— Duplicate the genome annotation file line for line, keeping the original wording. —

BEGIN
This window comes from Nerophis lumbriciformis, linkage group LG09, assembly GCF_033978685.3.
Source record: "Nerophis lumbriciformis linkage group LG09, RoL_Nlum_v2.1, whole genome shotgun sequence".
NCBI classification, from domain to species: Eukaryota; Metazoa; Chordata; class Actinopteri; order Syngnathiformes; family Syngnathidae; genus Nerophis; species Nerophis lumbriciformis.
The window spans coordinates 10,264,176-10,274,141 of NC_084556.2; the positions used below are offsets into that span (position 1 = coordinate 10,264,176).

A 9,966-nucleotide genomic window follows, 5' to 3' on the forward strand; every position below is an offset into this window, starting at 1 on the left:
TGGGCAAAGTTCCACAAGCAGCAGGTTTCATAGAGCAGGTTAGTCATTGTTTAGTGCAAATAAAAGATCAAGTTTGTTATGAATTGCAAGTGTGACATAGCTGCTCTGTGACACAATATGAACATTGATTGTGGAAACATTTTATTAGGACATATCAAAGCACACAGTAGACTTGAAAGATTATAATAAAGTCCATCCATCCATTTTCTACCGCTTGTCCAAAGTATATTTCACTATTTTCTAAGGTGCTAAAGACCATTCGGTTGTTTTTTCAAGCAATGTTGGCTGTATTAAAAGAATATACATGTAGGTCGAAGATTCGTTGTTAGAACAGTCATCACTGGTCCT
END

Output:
This window comes from Nerophis lumbriciformis, linkage group LG09, assembly GCF_033978685.3.
Source record: "Nerophis lumbriciformis linkage group LG09, RoL_Nlum_v2.1, whole genome shotgun sequence".
NCBI classification, from domain to species: Eukaryota; Metazoa; Chordata; class Actinopteri; order Syngnathiformes; family Syngnathidae; genus Nerophis; species Nerophis lumbriciformis.
The window spans coordinates 10,264,176-10,274,141 of NC_084556.2; the positions used below are offsets into that span (position 1 = coordinate 10,264,176).

A 9,966-nucleotide genomic window follows, 5' to 3' on the forward strand; every position below is an offset into this window, starting at 1 on the left:
TGGGCAAAGTTCCACAAGCAGCAGGTTTCATAGAGCAGGTTAGTCATTGTTTAGTGCAAATAAAAGATCAAGTTTGTTATGAATTGCAAGTGTGACATAGCTGCTCTGTGACACAATATGAACATTGATTGTGGAAACATTTTATTAGGACATATCAAAGCACACAGTAGACTTGAAAGATTATAATAAAGTCCATCCATCCATTTTCTACCGCTTGTCCAAAGTATATTTCACTATTTTCTAAGGTGCTAAAGACCATTCGGTTGTTTTTTCAAGCAATGTTGGCTGTATTAAAAGAATATACATGTAGGTCGAAGATTCGTTGTTAGAACAGTCATCACTGGTCCT